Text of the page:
Agile projects are based on providing feature value faster to the customer. This requires that the product owner be an integral part of the design, development, and testing that takes place during sprint execution. As features are ready to review the product owner will jointly test deliverables with the rest of the scrum team. Test cases are developed as part of the creation of the user stories in the form of Acceptance Criteria. This enables the development team to clearly understand the expectations of the story and aides in final validation that features are ready for review by key stakeholders.
The product owner holds considerable responsibility during the deployment of features. As the voice of the customer, the product owner will work with key stakeholders to review features for approval. The product owner will also keep an eye on the performance of features delivered to validate if changes are needed to the backlog for future releases.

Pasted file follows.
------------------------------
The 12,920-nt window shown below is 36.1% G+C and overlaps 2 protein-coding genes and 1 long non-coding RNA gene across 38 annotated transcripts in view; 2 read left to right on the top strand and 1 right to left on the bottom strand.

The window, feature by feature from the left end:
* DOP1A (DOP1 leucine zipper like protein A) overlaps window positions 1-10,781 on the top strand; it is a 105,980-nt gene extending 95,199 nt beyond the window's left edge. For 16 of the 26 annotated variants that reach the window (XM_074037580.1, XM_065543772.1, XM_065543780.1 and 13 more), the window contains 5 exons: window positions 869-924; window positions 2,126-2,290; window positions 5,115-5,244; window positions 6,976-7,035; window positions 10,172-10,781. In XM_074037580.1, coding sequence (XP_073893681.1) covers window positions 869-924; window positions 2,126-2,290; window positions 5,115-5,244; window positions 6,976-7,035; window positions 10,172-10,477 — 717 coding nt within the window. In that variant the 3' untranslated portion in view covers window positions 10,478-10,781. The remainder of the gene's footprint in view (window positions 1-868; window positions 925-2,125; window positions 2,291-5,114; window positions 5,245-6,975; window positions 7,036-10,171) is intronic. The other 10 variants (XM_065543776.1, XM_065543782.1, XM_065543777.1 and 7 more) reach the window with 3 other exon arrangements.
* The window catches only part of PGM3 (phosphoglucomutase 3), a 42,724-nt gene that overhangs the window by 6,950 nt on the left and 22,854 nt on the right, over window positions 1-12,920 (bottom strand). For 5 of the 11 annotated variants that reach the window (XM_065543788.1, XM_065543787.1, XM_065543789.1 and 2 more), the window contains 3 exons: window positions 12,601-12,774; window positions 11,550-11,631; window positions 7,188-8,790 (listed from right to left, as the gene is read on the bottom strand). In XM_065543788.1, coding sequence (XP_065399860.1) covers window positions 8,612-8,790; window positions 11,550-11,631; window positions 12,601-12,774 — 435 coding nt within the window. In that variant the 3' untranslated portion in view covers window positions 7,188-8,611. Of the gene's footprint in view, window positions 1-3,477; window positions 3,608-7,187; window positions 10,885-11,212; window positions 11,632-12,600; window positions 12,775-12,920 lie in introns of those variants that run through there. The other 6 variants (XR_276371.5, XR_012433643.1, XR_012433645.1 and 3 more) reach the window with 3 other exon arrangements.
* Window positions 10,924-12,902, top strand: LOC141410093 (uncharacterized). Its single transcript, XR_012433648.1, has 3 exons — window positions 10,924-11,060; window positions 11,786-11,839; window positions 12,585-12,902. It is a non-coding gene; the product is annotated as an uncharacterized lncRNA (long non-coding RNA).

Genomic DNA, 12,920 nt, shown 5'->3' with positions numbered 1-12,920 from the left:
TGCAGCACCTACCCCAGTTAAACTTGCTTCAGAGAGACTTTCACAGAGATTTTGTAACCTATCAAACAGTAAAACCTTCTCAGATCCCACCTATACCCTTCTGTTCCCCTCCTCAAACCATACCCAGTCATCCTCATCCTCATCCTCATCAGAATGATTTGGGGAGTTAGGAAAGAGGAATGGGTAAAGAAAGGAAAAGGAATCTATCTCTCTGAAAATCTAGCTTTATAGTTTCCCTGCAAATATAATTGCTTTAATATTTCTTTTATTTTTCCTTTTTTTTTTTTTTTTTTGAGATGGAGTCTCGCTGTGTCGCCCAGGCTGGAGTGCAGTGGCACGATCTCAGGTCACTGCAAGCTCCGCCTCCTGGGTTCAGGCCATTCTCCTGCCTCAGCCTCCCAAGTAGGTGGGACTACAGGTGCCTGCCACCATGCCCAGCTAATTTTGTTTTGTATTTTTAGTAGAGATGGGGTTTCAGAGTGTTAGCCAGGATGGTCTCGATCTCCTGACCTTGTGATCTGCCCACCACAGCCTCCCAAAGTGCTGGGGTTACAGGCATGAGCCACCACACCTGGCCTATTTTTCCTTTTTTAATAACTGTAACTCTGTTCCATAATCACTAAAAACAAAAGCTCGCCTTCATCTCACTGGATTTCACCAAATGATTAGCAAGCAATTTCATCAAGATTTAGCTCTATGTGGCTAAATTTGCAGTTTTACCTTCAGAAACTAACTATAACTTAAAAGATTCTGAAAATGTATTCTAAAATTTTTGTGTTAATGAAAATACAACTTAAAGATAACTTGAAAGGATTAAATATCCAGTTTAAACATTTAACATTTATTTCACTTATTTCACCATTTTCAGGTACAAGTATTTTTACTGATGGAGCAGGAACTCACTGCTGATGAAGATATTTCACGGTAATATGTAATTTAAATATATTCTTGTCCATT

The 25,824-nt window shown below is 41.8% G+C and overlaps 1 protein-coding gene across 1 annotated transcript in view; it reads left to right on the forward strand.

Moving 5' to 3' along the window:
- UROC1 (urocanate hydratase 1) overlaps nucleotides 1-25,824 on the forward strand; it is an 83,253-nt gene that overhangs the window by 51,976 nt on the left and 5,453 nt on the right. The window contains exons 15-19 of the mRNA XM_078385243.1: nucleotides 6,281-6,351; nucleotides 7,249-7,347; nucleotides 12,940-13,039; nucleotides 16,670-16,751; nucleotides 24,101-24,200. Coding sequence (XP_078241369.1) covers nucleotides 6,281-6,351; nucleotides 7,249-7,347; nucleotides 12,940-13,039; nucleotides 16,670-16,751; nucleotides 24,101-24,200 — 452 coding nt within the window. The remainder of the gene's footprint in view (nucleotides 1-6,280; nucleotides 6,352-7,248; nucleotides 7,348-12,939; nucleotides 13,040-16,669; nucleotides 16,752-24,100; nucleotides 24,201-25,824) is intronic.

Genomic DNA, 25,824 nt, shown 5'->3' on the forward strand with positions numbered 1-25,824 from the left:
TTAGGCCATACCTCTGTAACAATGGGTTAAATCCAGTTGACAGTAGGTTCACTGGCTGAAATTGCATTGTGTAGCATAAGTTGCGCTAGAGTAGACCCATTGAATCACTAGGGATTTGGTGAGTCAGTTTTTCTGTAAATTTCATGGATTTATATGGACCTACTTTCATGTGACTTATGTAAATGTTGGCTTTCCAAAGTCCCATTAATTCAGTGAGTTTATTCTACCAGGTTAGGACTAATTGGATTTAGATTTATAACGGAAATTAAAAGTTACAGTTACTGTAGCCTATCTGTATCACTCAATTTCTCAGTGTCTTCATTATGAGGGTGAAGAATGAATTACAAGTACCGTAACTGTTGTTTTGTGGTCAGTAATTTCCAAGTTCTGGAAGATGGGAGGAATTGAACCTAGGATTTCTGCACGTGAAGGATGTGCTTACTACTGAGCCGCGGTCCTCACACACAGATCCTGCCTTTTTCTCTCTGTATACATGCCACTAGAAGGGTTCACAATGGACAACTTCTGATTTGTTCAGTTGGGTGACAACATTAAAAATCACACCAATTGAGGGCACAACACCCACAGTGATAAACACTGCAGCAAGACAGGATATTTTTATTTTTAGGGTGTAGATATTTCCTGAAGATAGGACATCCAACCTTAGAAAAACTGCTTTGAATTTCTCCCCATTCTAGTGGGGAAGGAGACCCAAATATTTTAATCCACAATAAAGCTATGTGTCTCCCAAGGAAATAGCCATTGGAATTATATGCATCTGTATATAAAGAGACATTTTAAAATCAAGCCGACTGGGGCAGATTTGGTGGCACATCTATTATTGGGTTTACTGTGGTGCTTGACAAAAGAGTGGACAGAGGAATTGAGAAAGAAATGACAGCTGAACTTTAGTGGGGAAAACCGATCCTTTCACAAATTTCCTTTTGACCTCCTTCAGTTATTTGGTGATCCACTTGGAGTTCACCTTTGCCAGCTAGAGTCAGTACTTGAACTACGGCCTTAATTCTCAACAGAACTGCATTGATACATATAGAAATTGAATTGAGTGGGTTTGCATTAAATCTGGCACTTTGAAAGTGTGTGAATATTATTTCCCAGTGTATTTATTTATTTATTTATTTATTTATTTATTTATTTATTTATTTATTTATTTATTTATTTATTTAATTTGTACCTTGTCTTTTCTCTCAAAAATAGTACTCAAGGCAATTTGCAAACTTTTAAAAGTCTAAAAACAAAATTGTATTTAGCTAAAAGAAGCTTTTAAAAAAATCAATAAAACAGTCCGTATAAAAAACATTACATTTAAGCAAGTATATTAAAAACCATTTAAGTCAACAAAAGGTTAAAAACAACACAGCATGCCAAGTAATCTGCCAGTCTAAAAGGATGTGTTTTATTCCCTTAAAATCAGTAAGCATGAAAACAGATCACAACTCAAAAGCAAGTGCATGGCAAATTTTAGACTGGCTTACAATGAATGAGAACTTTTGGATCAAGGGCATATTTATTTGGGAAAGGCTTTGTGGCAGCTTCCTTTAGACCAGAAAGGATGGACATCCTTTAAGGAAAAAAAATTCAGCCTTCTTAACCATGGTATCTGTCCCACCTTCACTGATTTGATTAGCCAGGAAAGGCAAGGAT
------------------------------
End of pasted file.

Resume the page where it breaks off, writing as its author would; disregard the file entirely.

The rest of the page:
The Evolution of the Product Owner
As Agile principles became widely valued in project delivery, the role of the product owner has evolved from being a scribe to fully participating as an owner of the end product. The product owner will champion the iterative approach with the scrum team to ensure that the right features and user stories are delivered. Feature definition will align and change as required to focus on a minimally viable product that meets the vision of the key stakeholders.
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User Stories Applied
A 59 Seconds Agile Book Review
User Stories Applied by Mike Cohn is one of our favourite books on Agile User Stories. The book starts with an overview into user stories, and details what a user story is and the different aspects of them. He then discusses how to go about writing a user story, and provides details of the INVEST criteria that can be used to determine if the story is meeting all of its objectives. Next Mike gives an in depth discussion of who user stories are written for and where to begin when gathering the details for them. The book then discusses acceptance testing user stories, including how to go about specifying these criteria and the responsibilities of the development team and customers during this process.